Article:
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Galleria Borghese Review
It's a real toss-up as to which is more magnificent: the villa built for Cardinal Scipione Borghese in 1612, or the art that lies within. Despite its beauty, the villa never was used as a residence. Instead, the luxury-loving cardinal built it as a showcase for his fabulous collection of both antiquities and more "modern" works, including those he commissioned from the masters Caravaggio and Bernini. Today, it's a monument to Roman interior decoration at its most extravagant. With the passage of time, however, the building has become less celebrated than the collections housed within, including one of the finest collections of Baroque sculpture anywhere in the world.
Like the gardens, the casino and its collections have undergone many changes since the 17th century. Much of the building was redecorated in the late 18th century, when the villa received many of its eye-popping ceiling frescoes (although some original decorations also survive). The biggest change to the collection, however, came thanks to Camillo Borghese. After marrying Napoléon's sister Pauline, he sold 154 statues, 170 bas-reliefs, 160 busts, 30 columns, and a number of vases, all ancient pieces, to his new brother-in-law. Today, those sculptures, including the so-called "Borghese Gladiator" and "Borghese Hermaphrodite," are in the Louvre in Paris. At the end of the 19th century, a later member of the family, Francesco Borghese, attempted damage control with his fellow Romans (outraged that many of their art treasures had been shipped off to Paris) with some new acquisitions; he also transferred to the casino the remaining works of art then housed in Palazzo Borghese. In 1902 the casino, its contents, and the estate were sold to the Italian government.
One of the most famous works in the collection is Canova's Neoclassical sculpture of Pauline Borghese as Venus Victrix. Scandalously, Pauline reclines on a Roman sofa, bare-bosomed, her hips swathed in classical drapery, the very model of haughty detachment and sly come-hither. You can imagine what the 19th-century gossips were saying!
The next three rooms hold three key early Baroque sculptures: Bernini's David, Apollo and Daphne, and Rape of Proserpina. All were done when the artist was in his 20s, and all illustrate Bernini's extraordinary skill. They also demonstrate the Baroque desire to invest sculpture with a living quality, to imbue inert marble with a sense of real flesh. Whereas Renaissance sculptors wanted to capture the idealized beauty of the human form that they had admired in ancient Greek and Roman sculptures, later sculptors like Bernini wanted movement and drama as well, capturing not an essence but an instant, infused with theatricality and emotion. The Apollo and Daphne shows the moment when, to escape the pursuing Apollo, Daphne is turned into a laurel tree. Leaves and twigs sprout from her fingertips as she stretches agonizingly away from Apollo. In the Rape of Proserpina, Pluto has just plucked Persephone (or Proserpina) from her flower-picking—or perhaps he's returning to Hades with his prize. (Don't miss the realistic way his grip causes dimples in Proserpina's flesh.) This is the stuff that makes the Baroque exciting—and moving. Other Berninis on view in the collection include a large, unfinished figure called Verità, or Truth. Bernini began work on this brooding figure after the death of his principal patron, Pope Urban VIII. It was meant to form part of a work titled Truth Revealed by Time. The next pope, Innocent X, had little love for the ebullient Urban, and, as was the way in Rome, this meant that Bernini would be excluded from the new pope's favors. However, Bernini's towering genius was such that the new pope came around with his patronage with almost indecent haste.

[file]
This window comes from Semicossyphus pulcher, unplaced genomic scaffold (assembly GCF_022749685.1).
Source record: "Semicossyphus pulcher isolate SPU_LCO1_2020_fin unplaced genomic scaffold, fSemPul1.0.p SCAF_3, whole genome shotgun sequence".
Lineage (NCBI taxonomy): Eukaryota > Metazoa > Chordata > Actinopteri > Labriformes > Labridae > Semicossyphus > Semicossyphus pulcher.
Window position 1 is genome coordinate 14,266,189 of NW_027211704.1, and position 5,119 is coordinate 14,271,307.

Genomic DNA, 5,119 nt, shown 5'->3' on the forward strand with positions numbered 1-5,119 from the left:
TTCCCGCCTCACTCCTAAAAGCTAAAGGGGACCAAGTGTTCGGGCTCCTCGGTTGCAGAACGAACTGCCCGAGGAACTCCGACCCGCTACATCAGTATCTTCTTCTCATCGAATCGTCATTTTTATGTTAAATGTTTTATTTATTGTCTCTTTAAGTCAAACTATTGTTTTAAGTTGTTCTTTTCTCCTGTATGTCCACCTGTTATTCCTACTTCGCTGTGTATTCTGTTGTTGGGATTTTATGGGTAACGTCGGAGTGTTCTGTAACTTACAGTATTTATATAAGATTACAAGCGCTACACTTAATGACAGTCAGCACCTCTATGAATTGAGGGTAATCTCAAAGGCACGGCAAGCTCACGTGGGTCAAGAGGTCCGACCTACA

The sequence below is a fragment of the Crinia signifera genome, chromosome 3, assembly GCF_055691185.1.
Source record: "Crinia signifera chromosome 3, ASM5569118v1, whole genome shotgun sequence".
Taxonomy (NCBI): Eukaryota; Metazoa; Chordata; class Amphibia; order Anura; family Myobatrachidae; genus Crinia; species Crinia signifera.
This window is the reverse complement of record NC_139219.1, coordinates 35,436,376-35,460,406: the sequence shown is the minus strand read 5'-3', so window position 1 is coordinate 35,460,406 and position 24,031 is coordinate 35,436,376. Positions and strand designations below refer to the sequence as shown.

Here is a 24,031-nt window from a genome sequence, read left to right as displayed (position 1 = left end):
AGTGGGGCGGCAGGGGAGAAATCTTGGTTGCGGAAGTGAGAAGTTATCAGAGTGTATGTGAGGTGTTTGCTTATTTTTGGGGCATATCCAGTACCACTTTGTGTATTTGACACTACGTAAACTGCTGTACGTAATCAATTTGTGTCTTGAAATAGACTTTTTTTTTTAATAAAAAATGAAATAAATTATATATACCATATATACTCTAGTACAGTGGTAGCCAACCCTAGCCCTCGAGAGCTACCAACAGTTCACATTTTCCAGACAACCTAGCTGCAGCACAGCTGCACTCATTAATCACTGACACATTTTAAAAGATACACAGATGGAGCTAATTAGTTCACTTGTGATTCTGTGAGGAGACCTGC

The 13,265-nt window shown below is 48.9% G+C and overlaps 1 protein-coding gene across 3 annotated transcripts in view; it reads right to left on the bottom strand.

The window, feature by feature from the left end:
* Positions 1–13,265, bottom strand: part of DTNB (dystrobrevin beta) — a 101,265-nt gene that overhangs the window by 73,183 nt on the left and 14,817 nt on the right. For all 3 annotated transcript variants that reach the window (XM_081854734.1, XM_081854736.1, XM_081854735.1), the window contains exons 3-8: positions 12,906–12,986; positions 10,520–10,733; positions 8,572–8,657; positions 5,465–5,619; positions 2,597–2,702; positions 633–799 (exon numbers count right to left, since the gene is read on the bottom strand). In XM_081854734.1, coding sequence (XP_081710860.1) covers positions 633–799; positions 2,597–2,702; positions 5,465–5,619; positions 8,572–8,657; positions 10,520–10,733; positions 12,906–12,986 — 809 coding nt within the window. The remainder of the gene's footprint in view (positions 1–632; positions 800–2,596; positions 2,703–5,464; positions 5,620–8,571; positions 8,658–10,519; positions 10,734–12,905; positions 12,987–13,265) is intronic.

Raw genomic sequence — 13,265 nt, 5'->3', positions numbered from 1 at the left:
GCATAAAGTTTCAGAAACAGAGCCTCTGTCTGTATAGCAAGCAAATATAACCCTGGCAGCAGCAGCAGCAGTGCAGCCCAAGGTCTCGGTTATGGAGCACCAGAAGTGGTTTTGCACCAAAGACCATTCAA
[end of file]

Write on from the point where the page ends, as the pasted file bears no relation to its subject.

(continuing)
The Caravaggio Room holds works by this hotheaded genius, who died of malaria at age 37. All of his paintings, even the charming Boy with a Basket of Fruit, seethe with an undercurrent of darkness. The disquieting Sick Bacchus is a self-portrait of the artist who, like the god, had a penchant for wine. David and Goliath, painted in the last year of Caravaggio's life—while he was on the lam for murder—includes his self-portrait...in the head of Goliath. Upstairs, the Pinacoteca (Picture Gallery) boasts paintings by Raphael (including his moving Deposition), Pinturicchio, Perugino, Bellini, and Rubens. Probably the gallery's most famous painting is Titian's allegorical Sacred and Profane Love, a mysterious and yet-unsolved image with two female figures, one nude, one clothed.
Admission to the Museo is by reservation only. Visitors are admitted in two-hour shifts 9 am to 5 pm. Prime-time slots can sell out days in advance, so in high season reserve by phone or directly through the Borghese's website. You need to collect your reserved ticket at the museum ticket office a half hour before your entrance. However, when it's not busy you can purchase your ticket at the museum for the next entrance appointment.
- Address: Piazza Scipione Borghese 5, off Via Pinciana Villa Borghese, Rome, 00197 | Map It
- Phone: 06/32810 Reservations; 06/8413979 Information
- Cost: €11, plus a €2 reservation fee; audio guide €5, English tour €6
- Hours: Tues.–Sun. 8:30–7:30, with sessions at 9, 11, 1, 3, and 5
- Website: www.galleriaborghese.it
- Metro Bus 910 from Piazza della Repubblica, or tram 19 or bus 3 from Policlinico.
- Location: Villa Borghese
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